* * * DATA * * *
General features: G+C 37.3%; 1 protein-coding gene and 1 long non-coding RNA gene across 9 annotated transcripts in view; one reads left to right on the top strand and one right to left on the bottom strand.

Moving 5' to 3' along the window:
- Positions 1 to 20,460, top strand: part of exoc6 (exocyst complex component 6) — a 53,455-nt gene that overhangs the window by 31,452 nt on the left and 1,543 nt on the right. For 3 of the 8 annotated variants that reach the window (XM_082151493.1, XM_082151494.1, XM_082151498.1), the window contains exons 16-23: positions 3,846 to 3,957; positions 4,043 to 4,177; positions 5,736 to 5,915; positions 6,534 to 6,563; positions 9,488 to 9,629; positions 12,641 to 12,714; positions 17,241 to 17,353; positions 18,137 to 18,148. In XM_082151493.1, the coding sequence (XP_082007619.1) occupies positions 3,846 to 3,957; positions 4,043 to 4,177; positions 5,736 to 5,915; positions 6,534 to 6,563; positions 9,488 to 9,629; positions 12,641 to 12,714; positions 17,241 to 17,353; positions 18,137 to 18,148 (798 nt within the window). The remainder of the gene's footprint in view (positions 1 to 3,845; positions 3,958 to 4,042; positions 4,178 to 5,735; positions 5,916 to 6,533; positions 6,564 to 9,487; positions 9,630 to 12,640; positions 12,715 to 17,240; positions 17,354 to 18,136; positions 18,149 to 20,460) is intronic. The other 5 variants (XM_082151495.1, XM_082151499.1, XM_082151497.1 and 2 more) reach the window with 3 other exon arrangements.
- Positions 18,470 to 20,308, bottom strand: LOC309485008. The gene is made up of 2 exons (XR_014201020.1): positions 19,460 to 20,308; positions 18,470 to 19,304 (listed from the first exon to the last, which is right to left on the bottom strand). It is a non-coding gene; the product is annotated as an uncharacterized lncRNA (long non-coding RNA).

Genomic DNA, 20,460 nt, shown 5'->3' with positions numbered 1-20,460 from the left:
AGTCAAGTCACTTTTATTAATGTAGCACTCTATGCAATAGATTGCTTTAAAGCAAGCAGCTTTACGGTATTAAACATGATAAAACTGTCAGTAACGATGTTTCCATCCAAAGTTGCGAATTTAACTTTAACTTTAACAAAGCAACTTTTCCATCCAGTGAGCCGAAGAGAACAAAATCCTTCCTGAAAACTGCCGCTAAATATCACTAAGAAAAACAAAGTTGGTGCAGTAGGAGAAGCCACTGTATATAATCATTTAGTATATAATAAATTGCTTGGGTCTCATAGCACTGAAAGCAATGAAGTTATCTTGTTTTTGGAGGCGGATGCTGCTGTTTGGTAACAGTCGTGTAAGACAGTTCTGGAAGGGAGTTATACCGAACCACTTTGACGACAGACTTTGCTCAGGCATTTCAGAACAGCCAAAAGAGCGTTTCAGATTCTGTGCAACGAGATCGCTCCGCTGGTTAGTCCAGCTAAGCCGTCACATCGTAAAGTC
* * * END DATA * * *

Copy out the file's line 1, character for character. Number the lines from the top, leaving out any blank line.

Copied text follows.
General features: G+C 37.3%; 1 protein-coding gene and 1 long non-coding RNA gene across 9 annotated transcripts in view; one reads left to right on the top strand and one right to left on the bottom strand.